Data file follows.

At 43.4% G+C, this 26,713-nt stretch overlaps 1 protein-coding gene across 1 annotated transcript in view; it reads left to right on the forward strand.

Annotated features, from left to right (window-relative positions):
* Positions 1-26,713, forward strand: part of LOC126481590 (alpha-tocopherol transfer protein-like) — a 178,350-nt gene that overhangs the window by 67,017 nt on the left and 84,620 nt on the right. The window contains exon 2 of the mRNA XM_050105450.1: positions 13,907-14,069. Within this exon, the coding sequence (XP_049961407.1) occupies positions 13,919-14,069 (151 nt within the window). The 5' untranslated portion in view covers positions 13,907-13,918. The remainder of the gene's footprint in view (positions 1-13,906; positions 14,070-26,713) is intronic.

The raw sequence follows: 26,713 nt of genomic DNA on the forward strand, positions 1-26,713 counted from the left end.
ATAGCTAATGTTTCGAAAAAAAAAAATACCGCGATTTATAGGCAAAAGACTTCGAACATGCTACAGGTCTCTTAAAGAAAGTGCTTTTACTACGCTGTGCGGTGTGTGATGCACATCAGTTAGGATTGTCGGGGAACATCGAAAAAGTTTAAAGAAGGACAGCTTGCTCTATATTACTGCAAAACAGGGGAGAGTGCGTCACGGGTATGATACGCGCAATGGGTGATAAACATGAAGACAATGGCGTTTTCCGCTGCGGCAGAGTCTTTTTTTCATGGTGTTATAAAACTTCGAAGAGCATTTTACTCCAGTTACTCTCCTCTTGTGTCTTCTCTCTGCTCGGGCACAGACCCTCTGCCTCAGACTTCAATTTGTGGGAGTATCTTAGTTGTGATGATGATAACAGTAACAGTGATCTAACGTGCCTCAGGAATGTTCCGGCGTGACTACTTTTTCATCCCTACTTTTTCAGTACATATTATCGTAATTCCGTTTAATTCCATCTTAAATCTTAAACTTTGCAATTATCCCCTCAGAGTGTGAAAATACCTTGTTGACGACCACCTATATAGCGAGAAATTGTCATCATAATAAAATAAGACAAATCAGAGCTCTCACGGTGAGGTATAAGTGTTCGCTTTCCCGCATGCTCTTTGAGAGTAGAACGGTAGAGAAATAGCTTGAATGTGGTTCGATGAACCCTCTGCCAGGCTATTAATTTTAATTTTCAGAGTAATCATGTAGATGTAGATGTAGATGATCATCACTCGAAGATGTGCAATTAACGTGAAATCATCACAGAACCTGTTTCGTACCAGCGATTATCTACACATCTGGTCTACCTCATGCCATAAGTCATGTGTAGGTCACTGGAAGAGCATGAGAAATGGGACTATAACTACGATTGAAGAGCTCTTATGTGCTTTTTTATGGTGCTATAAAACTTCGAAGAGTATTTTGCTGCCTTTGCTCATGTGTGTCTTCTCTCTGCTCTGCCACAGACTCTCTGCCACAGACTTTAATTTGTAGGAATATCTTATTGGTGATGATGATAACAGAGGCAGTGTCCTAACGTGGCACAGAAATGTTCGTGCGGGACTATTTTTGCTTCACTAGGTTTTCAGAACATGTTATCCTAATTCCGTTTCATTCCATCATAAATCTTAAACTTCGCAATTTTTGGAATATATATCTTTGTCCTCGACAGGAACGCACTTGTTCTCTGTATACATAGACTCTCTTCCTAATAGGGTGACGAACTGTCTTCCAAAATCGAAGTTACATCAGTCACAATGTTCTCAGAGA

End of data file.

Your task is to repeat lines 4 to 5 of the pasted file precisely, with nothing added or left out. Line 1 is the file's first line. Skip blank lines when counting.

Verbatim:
The raw sequence follows: 26,713 nt of genomic DNA on the forward strand, positions 1-26,713 counted from the left end.
ATAGCTAATGTTTCGAAAAAAAAAAATACCGCGATTTATAGGCAAAAGACTTCGAACATGCTACAGGTCTCTTAAAGAAAGTGCTTTTACTACGCTGTGCGGTGTGTGATGCACATCAGTTAGGATTGTCGGGGAACATCGAAAAAGTTTAAAGAAGGACAGCTTGCTCTATATTACTGCAAAACAGGGGAGAGTGCGTCACGGGTATGATACGCGCAATGGGTGATAAACATGAAGACAATGGCGTTTTCCGCTGCGGCAGAGTCTTTTTTTCATGGTGTTATAAAACTTCGAAGAGCATTTTACTCCAGTTACTCTCCTCTTGTGTCTTCTCTCTGCTCGGGCACAGACCCTCTGCCTCAGACTTCAATTTGTGGGAGTATCTTAGTTGTGATGATGATAACAGTAACAGTGATCTAACGTGCCTCAGGAATGTTCCGGCGTGACTACTTTTTCATCCCTACTTTTTCAGTACATATTATCGTAATTCCGTTTAATTCCATCTTAAATCTTAAACTTTGCAATTATCCCCTCAGAGTGTGAAAATACCTTGTTGACGACCACCTATATAGCGAGAAATTGTCATCATAATAAAATAAGACAAATCAGAGCTCTCACGGTGAGGTATAAGTGTTCGCTTTCCCGCATGCTCTTTGAGAGTAGAACGGTAGAGAAATAGCTTGAATGTGGTTCGATGAACCCTCTGCCAGGCTATTAATTTTAATTTTCAGAGTAATCATGTAGATGTAGATGTAGATGATCATCACTCGAAGATGTGCAATTAACGTGAAATCATCACAGAACCTGTTTCGTACCAGCGATTATCTACACATCTGGTCTACCTCATGCCATAAGTCATGTGTAGGTCACTGGAAGAGCATGAGAAATGGGACTATAACTACGATTGAAGAGCTCTTATGTGCTTTTTTATGGTGCTATAAAACTTCGAAGAGTATTTTGCTGCCTTTGCTCATGTGTGTCTTCTCTCTGCTCTGCCACAGACTCTCTGCCACAGACTTTAATTTGTAGGAATATCTTATTGGTGATGATGATAACAGAGGCAGTGTCCTAACGTGGCACAGAAATGTTCGTGCGGGACTATTTTTGCTTCACTAGGTTTTCAGAACATGTTATCCTAATTCCGTTTCATTCCATCATAAATCTTAAACTTCGCAATTTTTGGAATATATATCTTTGTCCTCGACAGGAACGCACTTGTTCTCTGTATACATAGACTCTCTTCCTAATAGGGTGACGAACTGTCTTCCAAAATCGAAGTTACATCAGTCACAATGTTCTCAGAGA